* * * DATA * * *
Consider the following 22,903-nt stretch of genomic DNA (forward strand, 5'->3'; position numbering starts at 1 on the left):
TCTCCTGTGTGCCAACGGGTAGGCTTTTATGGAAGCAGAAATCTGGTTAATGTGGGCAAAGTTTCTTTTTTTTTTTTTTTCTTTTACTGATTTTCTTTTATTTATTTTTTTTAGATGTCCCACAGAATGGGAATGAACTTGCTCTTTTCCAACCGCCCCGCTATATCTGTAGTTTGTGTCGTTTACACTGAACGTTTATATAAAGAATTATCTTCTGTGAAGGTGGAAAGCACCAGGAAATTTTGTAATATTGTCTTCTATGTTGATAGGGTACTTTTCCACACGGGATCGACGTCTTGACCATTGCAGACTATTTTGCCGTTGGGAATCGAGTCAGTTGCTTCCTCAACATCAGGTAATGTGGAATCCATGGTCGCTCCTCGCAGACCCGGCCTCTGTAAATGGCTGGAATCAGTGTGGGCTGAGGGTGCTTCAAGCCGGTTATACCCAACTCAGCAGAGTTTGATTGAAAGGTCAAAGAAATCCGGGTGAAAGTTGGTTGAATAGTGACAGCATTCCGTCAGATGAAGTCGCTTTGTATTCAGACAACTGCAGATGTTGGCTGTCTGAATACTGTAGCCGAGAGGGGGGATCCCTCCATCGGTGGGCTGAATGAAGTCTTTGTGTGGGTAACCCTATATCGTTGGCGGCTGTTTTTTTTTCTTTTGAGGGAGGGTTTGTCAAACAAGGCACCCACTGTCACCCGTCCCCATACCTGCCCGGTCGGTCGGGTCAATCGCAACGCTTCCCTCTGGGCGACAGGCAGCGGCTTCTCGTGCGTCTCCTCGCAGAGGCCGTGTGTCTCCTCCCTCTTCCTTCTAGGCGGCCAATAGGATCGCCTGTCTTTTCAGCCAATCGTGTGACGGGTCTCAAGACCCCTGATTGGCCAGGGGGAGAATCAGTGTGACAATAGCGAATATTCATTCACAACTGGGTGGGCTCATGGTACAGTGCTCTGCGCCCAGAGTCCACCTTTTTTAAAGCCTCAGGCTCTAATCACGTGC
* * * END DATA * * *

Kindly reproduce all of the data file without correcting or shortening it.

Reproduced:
Consider the following 22,903-nt stretch of genomic DNA (forward strand, 5'->3'; position numbering starts at 1 on the left):
TCTCCTGTGTGCCAACGGGTAGGCTTTTATGGAAGCAGAAATCTGGTTAATGTGGGCAAAGTTTCTTTTTTTTTTTTTTTCTTTTACTGATTTTCTTTTATTTATTTTTTTTAGATGTCCCACAGAATGGGAATGAACTTGCTCTTTTCCAACCGCCCCGCTATATCTGTAGTTTGTGTCGTTTACACTGAACGTTTATATAAAGAATTATCTTCTGTGAAGGTGGAAAGCACCAGGAAATTTTGTAATATTGTCTTCTATGTTGATAGGGTACTTTTCCACACGGGATCGACGTCTTGACCATTGCAGACTATTTTGCCGTTGGGAATCGAGTCAGTTGCTTCCTCAACATCAGGTAATGTGGAATCCATGGTCGCTCCTCGCAGACCCGGCCTCTGTAAATGGCTGGAATCAGTGTGGGCTGAGGGTGCTTCAAGCCGGTTATACCCAACTCAGCAGAGTTTGATTGAAAGGTCAAAGAAATCCGGGTGAAAGTTGGTTGAATAGTGACAGCATTCCGTCAGATGAAGTCGCTTTGTATTCAGACAACTGCAGATGTTGGCTGTCTGAATACTGTAGCCGAGAGGGGGGATCCCTCCATCGGTGGGCTGAATGAAGTCTTTGTGTGGGTAACCCTATATCGTTGGCGGCTGTTTTTTTTTCTTTTGAGGGAGGGTTTGTCAAACAAGGCACCCACTGTCACCCGTCCCCATACCTGCCCGGTCGGTCGGGTCAATCGCAACGCTTCCCTCTGGGCGACAGGCAGCGGCTTCTCGTGCGTCTCCTCGCAGAGGCCGTGTGTCTCCTCCCTCTTCCTTCTAGGCGGCCAATAGGATCGCCTGTCTTTTCAGCCAATCGTGTGACGGGTCTCAAGACCCCTGATTGGCCAGGGGGAGAATCAGTGTGACAATAGCGAATATTCATTCACAACTGGGTGGGCTCATGGTACAGTGCTCTGCGCCCAGAGTCCACCTTTTTTAAAGCCTCAGGCTCTAATCACGTGC